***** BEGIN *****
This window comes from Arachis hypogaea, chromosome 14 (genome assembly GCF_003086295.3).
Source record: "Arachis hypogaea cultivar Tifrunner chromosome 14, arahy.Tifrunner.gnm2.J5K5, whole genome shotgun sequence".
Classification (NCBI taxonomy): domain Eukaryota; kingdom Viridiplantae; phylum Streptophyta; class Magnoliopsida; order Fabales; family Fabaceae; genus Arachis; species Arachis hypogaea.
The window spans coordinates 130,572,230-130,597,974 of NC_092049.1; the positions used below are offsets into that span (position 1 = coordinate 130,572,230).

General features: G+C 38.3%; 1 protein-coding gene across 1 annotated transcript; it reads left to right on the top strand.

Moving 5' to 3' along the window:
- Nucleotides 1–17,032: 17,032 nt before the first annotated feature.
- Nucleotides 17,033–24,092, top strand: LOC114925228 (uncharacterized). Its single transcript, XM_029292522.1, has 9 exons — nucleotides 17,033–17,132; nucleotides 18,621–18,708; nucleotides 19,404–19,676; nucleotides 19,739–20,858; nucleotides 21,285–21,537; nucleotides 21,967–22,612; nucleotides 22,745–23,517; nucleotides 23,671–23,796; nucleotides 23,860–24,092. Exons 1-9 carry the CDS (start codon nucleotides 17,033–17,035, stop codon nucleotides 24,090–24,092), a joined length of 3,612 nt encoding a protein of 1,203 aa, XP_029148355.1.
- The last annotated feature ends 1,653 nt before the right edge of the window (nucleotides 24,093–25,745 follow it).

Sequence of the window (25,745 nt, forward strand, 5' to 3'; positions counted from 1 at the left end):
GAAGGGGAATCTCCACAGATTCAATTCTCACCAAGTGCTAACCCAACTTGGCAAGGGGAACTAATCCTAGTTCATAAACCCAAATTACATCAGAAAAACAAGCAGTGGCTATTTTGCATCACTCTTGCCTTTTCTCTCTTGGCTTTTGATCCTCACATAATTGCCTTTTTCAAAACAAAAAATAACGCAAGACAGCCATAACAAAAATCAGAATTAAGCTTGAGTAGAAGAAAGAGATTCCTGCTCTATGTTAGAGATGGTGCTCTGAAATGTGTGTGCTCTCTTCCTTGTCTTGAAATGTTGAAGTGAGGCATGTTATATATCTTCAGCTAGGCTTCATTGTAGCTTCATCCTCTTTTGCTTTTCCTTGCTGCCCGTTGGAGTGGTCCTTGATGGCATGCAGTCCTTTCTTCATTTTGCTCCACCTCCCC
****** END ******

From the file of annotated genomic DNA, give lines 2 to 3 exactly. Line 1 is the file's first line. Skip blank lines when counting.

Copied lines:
Source record: "Arachis hypogaea cultivar Tifrunner chromosome 14, arahy.Tifrunner.gnm2.J5K5, whole genome shotgun sequence".
Classification (NCBI taxonomy): domain Eukaryota; kingdom Viridiplantae; phylum Streptophyta; class Magnoliopsida; order Fabales; family Fabaceae; genus Arachis; species Arachis hypogaea.